Cinema has seen some interesting thematic changes over the past decade. The rise of 3D is one; the dominance of dark, brooding heroes in morally complex tales another. For a third, you could probably argue for the endless stream of sequels, prequels and spinoffs that dominate the multiplexes. But today, I’d like to talk about a more subtle development, and one that you might not have noticed. Today, I’d like to talk about the new recent direction of romanctic films, and about the Rise of the ManCom (and no, that’s not the title of the next Transformers movie).
I’ll be the first to admit that I’m a sucker for a love story. Not any love story, mind – I’d much rather drink vomit from my shoes than watch The Notebook, or be kicked in the balls repeatedly over watching anything starring Sarah Jessica Parker. Romantic cinema needs to be more than emotional manipulation, or heartless, soulless stereotyping. It needs to tap into something more. The classic romantic comedies of the 1990s-early 2000s, for example, were able to dominate the field of romantic films, and the best of them couple to signposts of their particular type – the moderately successful working woman meets a handsome, dashing fellow, has a whirlwind romance followed by a reality check, culminating in a chase through the airport/invasion of a wedding/tearful reunion in a romantic location – with humour, pathos and not a little emotion. Give me a copy of “You’ve Got Mail”, couple it with a tub of Ben and Jerry’s and I’ll be yours forever. Seriously.
But the romantic comedy has been in steady decline for years, both in frequency and in quality. As with all popular genres, when the heyday is over the innovation disappears and the need to make money starts to dominate. Classics like Sleepless in Seattle and When Harry Met Sally are left to the nostalgics while the studios pump out an endless stream of sub-par stereotypes with dodgy Meg Ryan imitators (read: SJP).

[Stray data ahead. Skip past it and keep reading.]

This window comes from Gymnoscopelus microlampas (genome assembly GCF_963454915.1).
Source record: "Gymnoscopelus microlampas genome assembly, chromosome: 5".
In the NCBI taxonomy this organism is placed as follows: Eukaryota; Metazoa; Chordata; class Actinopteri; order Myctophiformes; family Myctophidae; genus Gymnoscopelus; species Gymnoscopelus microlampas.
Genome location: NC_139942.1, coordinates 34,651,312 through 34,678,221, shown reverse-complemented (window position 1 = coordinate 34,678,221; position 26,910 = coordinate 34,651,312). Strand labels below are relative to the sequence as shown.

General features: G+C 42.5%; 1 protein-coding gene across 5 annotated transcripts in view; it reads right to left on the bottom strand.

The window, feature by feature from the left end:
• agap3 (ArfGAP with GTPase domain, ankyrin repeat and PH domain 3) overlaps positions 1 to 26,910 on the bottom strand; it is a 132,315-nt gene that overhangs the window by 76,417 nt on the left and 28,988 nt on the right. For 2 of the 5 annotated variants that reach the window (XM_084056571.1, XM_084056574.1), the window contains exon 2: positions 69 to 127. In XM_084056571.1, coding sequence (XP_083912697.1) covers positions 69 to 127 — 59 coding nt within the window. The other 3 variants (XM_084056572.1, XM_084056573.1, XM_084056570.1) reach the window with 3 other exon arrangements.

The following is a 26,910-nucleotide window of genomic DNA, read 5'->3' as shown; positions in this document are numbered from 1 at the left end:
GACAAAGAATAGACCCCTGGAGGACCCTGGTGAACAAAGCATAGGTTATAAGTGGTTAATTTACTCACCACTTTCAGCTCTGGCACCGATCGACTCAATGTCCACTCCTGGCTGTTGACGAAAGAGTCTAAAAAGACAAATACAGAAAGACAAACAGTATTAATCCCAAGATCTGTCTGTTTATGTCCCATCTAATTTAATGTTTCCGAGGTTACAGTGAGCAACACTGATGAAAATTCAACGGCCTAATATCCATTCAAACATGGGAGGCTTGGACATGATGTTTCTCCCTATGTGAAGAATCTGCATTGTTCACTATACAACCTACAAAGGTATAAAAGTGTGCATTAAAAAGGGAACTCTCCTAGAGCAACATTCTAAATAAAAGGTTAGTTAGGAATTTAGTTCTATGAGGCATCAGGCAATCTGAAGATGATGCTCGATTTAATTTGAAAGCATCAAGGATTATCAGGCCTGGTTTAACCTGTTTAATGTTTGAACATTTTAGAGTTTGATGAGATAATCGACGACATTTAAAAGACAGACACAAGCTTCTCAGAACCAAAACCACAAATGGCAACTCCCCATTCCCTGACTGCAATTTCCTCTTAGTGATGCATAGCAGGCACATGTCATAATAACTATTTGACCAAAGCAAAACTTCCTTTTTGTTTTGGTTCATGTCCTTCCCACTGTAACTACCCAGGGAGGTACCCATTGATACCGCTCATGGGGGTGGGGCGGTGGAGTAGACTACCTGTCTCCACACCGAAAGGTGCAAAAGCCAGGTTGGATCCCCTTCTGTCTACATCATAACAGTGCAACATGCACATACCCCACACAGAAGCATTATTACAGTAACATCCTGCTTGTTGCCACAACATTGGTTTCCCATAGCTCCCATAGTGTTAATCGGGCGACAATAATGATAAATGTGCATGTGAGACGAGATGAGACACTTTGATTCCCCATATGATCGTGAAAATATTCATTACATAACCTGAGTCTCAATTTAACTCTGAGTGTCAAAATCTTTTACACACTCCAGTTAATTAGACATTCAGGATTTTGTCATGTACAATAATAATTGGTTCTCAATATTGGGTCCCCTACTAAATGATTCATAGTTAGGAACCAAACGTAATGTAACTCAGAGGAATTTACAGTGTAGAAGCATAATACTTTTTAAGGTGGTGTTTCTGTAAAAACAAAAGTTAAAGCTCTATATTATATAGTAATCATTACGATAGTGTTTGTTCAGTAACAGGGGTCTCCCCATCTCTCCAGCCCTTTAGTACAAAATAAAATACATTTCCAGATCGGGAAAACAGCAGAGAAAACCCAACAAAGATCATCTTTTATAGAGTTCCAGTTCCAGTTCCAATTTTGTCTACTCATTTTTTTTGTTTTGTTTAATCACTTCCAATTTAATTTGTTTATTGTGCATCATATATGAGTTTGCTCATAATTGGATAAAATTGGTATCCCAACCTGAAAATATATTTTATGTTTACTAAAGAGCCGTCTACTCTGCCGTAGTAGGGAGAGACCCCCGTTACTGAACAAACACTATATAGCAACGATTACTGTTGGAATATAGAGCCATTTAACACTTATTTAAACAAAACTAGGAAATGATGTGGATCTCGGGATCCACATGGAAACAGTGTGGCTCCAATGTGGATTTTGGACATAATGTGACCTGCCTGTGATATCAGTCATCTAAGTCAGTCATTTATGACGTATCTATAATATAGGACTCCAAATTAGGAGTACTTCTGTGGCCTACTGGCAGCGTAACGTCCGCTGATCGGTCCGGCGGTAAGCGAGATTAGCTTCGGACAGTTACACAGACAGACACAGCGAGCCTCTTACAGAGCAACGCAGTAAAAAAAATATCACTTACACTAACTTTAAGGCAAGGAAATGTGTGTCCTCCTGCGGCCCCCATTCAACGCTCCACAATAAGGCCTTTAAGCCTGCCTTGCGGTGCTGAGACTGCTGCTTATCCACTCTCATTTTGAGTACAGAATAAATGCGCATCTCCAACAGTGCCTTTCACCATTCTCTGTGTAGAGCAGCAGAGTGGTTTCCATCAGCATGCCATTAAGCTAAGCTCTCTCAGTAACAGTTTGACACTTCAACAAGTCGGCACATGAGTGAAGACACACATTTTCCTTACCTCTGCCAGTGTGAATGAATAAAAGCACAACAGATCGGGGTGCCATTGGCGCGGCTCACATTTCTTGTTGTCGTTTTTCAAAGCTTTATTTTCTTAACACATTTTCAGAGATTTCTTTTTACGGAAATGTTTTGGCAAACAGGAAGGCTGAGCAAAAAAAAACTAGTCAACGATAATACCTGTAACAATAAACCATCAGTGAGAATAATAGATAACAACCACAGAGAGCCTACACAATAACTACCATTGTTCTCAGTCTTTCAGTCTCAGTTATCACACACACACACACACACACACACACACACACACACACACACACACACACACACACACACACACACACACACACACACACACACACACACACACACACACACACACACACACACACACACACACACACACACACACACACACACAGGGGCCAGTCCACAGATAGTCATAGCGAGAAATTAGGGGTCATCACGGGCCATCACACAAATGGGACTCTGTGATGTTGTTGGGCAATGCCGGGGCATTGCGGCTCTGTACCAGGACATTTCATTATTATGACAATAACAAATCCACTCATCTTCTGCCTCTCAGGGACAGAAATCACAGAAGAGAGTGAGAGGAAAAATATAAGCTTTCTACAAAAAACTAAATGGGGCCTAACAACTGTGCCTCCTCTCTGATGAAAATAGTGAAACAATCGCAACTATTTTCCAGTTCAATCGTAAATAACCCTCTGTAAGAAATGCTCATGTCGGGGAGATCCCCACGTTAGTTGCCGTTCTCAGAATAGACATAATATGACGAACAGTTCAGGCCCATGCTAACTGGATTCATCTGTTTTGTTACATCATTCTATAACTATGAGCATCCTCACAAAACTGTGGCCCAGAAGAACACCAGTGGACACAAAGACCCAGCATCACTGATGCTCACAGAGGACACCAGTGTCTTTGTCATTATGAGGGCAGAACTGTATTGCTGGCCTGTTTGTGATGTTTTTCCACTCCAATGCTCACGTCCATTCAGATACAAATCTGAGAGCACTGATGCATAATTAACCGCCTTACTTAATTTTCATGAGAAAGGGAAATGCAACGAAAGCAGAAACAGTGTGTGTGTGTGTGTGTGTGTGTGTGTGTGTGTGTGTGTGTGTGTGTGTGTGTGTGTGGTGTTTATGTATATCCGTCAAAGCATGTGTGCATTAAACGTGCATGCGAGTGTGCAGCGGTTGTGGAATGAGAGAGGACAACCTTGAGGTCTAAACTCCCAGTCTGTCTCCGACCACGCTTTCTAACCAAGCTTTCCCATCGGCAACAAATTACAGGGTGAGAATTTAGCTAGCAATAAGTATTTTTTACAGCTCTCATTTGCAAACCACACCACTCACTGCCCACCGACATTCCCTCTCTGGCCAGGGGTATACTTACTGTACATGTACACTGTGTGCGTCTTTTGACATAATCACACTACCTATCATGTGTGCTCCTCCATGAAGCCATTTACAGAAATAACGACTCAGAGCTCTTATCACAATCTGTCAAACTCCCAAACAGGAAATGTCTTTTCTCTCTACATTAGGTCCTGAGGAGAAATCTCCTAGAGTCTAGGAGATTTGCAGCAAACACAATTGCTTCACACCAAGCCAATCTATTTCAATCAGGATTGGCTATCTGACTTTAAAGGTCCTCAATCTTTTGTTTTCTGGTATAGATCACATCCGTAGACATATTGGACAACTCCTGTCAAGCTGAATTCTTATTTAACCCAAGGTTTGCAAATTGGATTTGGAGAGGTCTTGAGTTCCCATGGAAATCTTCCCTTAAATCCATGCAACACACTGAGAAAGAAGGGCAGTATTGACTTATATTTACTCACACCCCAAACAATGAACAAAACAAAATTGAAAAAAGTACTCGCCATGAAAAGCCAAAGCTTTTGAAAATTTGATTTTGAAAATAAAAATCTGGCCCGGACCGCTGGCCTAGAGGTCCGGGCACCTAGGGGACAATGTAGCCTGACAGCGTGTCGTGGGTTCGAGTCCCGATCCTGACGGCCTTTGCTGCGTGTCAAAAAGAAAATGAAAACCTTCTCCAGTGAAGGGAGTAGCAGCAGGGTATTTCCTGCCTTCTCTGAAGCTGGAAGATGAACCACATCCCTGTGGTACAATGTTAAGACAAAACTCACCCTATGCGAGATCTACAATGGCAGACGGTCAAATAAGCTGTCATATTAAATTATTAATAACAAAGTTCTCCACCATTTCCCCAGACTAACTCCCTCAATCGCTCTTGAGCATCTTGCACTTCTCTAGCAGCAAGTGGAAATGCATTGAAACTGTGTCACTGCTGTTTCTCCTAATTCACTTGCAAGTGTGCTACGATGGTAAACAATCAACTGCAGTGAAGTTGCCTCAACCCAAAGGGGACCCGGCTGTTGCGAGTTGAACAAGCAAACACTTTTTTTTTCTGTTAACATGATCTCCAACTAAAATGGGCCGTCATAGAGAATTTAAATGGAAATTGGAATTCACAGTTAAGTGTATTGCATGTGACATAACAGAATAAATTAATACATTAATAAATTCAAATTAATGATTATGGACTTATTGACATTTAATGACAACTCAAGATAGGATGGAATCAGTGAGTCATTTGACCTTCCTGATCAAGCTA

Alongside this decline, the eternal themes of love and romance have found a new home in a slew of films that are certainly a lot more man-friendly, even if they aren’t necessarily aimed directly at the masculine audience. For the purposes of simplification, I’ll call these the ManComs, the new leaders in mainstream cinematic romance. Here’s how you go about identifying one:
1. The main character is either an Everyman or a slacker, most likely played by Joseph Gordon-Levitt, Seth Rogen, Michael Cera, or Owen Wilson.
2. Mr Everyman has a best friend/best friends who act as the comedy sidekick, and is either gay, stoned, a womaniser, crudely comical or generally a bit of a dick. Mr Everyman will also likely have a family that is dysfunctional.
3. Early in the piece, Mr Everyman conveniently meets a girl whom he considers to be the girl of his dreams, out of his league, or otherwise awesome. Said WonderGirl has quirky and endearing character traits which cast a spell over our protagonist. There is a strong possibility that she’s played by latter-day Drew Barrymore, Zooey Deschanel, or Emma Stone.
4. After an initial honeymoon period, their relationship will gradually deteriorate as her apparent quirks cease to be so charming, a masculine love rival appears, and the pedestal the Mr Everyman has built comes crashing down around his ears.
5. Generally – but with some important exceptions – Everyman and Wondergirl learn to move past these problems and to accept each other as they are. Importantly, however, there’s a strong possibility that the end will be bittersweet and our couple remain nothing more than friends. It’s not about who ends up with who as long as everyone learns their lesson.